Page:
What is Light Therapy?
If you’ve been doing your research on effective rosacea treatments, then you’ve already read more about light therapy than the average person. So let’s start with what light therapy is not; light therapy is not laser therapy, lasers take light and focus it (unnaturally) into a continuous beam.
Lasers work by destroying specific tissue, then depend on your body to clean up the mess. Lasers have the potential to do a great job – they also have the potential to do more harm than good. Light therapy poses no such risk.
Light therapy is not IPL. IPL takes non-laser light and blasts it at your skin at high intensity. Again, specific wavelengths of light are chosen to target certain cells or depths of skin, damage is done to those targeted areas, then your body cleans up the mess. Granted, the damage is usually less with IPL than with lasers, resulting in a less painful experience, and less drastic risks, but still, it’s not light therapy.
What light therapy is - Photobiomodulation
Light therapy is a branch of alternative medicine. It has been gaining more and more credibility in the conventional medical community, and has finally been accepted as a legitimate therapy and formally named “photobiomodulation.” Light therapy uses natural light of different colours (wavelengths) to cure, treat, and prevent a growing list of conditions, including rosacea. Light by nature is electromagnetic energy, traveling at roughly 186 thousand miles per second.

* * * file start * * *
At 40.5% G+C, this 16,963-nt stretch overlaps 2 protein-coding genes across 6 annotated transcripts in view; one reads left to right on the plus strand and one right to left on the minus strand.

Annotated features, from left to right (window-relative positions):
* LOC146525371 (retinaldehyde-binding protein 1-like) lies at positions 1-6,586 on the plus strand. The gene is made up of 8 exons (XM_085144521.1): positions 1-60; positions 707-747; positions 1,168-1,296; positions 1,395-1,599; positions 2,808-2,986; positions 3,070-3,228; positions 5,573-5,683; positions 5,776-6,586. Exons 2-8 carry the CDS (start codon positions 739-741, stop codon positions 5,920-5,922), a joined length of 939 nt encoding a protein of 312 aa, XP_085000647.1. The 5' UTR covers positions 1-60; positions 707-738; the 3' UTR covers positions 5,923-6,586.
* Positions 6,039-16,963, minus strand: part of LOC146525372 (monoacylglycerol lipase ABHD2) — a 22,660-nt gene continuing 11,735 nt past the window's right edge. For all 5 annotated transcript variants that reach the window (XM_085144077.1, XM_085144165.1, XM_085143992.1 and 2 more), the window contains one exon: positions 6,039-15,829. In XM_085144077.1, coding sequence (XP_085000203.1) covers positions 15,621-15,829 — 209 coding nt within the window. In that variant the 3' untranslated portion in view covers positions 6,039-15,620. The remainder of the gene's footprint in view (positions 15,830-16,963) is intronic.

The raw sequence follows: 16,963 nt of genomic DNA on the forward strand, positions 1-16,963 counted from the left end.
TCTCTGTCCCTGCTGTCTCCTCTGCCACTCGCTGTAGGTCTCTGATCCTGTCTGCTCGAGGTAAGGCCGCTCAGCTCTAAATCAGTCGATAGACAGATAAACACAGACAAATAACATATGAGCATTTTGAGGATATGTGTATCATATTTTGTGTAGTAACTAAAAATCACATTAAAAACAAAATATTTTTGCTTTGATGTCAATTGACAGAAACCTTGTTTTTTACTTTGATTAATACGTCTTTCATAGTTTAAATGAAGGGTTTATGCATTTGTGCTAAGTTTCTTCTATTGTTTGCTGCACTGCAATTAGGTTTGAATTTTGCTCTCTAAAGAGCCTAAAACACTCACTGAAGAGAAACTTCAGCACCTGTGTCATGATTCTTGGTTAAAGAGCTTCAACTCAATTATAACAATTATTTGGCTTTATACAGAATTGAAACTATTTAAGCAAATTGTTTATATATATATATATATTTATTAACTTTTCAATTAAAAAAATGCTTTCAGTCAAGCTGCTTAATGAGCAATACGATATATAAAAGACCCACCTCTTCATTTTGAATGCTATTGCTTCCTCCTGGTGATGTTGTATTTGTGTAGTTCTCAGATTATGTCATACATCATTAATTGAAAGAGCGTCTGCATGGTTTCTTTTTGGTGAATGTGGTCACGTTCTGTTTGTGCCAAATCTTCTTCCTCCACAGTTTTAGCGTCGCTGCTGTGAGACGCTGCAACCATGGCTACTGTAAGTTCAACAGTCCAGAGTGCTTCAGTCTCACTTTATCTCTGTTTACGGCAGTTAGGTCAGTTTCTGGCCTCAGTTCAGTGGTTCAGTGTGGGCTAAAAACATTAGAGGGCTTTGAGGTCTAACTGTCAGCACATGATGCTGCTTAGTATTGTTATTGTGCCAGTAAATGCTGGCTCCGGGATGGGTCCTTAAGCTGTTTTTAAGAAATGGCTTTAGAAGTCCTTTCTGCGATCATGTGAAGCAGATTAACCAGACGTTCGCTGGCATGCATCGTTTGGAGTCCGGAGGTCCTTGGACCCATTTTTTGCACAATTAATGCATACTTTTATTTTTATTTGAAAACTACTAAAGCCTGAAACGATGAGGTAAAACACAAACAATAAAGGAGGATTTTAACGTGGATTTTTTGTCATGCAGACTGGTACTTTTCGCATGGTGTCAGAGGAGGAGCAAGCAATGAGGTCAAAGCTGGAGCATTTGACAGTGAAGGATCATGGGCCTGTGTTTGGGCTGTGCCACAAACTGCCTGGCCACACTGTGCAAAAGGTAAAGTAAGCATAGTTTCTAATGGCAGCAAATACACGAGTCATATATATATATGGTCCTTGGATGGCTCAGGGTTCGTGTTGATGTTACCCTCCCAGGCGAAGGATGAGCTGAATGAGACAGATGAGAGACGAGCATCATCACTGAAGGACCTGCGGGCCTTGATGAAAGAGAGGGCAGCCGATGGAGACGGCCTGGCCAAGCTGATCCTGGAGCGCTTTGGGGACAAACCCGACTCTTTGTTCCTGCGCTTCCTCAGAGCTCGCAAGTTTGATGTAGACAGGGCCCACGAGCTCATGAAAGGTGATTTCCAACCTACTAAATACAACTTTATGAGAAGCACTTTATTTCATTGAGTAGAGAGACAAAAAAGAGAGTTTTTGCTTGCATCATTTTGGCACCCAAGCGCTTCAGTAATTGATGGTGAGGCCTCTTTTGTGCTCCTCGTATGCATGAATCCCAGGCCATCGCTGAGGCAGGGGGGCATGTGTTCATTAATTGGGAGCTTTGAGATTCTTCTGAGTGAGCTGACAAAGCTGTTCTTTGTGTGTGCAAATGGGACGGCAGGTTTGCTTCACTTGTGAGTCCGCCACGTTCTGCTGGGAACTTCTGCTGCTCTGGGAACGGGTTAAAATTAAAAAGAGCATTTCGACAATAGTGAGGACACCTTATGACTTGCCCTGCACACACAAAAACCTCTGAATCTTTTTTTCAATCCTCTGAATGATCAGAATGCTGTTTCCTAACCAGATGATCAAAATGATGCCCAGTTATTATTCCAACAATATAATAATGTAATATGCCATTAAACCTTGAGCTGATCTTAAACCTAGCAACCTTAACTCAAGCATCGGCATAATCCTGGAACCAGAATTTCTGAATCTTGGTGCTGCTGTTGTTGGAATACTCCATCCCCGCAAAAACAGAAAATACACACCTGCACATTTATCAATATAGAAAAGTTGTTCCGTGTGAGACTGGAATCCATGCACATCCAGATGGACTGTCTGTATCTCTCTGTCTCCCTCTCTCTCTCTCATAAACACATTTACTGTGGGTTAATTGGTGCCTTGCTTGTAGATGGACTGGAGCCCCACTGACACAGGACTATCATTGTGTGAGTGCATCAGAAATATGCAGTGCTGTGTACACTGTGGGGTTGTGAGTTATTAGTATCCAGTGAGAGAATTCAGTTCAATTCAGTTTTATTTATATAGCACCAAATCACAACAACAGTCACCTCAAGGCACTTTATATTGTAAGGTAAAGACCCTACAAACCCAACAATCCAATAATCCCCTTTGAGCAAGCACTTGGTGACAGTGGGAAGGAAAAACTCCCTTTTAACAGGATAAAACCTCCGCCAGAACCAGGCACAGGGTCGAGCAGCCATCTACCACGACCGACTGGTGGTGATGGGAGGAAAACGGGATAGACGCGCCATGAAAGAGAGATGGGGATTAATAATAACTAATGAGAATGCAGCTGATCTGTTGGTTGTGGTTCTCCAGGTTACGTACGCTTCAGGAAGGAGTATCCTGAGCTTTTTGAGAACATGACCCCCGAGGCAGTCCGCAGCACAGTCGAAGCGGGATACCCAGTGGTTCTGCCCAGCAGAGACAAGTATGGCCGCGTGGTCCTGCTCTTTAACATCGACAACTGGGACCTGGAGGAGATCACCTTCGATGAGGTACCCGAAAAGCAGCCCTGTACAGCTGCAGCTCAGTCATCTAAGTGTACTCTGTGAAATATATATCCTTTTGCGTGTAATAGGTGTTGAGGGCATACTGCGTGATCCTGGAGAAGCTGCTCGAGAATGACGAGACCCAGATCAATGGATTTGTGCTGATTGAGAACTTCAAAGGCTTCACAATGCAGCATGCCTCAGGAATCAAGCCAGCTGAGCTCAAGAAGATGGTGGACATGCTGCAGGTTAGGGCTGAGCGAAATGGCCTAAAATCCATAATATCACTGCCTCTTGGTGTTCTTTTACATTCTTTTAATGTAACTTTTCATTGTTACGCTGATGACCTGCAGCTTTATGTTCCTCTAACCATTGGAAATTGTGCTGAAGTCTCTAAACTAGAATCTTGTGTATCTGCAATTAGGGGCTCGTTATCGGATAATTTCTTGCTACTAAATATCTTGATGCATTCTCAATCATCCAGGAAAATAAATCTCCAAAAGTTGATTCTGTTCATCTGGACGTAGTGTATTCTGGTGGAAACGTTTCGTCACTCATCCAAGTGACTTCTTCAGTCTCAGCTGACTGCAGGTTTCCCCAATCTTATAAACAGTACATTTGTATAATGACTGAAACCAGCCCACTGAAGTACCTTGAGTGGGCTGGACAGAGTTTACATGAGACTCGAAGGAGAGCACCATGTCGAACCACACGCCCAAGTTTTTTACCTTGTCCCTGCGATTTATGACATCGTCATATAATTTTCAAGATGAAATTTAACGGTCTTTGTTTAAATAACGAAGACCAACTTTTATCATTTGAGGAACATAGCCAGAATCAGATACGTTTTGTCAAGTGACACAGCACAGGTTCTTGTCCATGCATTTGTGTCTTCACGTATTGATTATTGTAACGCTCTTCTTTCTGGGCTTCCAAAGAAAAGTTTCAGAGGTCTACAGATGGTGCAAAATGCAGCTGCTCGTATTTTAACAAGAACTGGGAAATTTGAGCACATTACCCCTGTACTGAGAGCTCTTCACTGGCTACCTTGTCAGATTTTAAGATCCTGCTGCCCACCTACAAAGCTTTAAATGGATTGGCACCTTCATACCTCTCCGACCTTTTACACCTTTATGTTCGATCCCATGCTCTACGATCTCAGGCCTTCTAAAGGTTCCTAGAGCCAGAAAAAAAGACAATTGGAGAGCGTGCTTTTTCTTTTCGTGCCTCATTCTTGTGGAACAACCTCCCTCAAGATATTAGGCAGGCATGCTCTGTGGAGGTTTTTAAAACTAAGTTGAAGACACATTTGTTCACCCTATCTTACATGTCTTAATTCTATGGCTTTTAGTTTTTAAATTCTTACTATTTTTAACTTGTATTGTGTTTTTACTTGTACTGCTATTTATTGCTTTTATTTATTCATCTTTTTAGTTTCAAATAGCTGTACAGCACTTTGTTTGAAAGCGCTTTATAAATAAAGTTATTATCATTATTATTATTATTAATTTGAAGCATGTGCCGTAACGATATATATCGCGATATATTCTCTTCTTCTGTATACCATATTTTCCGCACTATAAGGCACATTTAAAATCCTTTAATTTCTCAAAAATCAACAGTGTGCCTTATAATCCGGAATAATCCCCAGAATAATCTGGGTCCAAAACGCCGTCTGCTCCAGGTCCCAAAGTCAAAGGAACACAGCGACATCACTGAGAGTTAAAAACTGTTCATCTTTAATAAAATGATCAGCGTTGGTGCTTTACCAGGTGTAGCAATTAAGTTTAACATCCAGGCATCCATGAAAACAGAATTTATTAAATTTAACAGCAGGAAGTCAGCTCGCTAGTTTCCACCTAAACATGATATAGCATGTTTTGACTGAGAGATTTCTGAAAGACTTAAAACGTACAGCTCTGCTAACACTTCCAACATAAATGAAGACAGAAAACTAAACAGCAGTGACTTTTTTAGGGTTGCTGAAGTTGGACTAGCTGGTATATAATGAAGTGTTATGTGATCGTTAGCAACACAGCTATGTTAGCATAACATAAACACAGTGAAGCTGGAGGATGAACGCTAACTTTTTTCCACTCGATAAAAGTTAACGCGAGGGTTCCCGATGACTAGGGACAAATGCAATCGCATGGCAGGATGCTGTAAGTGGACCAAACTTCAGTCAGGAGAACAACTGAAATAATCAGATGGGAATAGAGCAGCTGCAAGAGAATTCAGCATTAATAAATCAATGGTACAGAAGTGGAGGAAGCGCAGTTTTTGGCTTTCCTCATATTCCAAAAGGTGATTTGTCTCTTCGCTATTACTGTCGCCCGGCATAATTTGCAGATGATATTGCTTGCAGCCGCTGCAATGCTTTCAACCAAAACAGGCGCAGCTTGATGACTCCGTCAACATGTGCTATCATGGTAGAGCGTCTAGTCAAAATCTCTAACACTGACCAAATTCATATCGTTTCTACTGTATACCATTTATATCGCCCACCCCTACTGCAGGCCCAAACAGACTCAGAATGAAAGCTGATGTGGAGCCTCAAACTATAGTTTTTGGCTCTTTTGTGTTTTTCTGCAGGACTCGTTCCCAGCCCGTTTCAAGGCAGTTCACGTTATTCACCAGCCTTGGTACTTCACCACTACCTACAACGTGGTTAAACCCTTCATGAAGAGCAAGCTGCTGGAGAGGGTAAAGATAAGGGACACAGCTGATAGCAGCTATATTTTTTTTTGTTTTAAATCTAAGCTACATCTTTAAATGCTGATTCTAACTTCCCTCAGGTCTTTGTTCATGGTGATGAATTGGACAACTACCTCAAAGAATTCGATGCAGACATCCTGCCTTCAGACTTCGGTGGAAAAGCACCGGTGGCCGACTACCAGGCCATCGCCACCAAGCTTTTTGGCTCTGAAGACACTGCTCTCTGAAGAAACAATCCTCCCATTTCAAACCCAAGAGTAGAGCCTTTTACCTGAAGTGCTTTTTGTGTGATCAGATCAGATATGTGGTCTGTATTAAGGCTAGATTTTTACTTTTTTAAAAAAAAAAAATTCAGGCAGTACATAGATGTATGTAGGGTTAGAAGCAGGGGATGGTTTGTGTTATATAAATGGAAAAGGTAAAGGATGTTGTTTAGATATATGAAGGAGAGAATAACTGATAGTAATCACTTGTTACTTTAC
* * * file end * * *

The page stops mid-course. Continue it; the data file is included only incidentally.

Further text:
It does not need any help from man to have an impact. Here’s an example you might be familiar with: blue light therapy for jaundice. Blue light has been the standard treatment for neonatal jaundice for decades. These infants do not have to be bludgeoned with light for it to work. Instead, their delicate skin is bathed in gentle blue light for hours. Without any sensation or side effect, the light interacts with their blood through the capillaries in their skin, breaking down the bilirubin, so their body can clear it away. That is light therapy.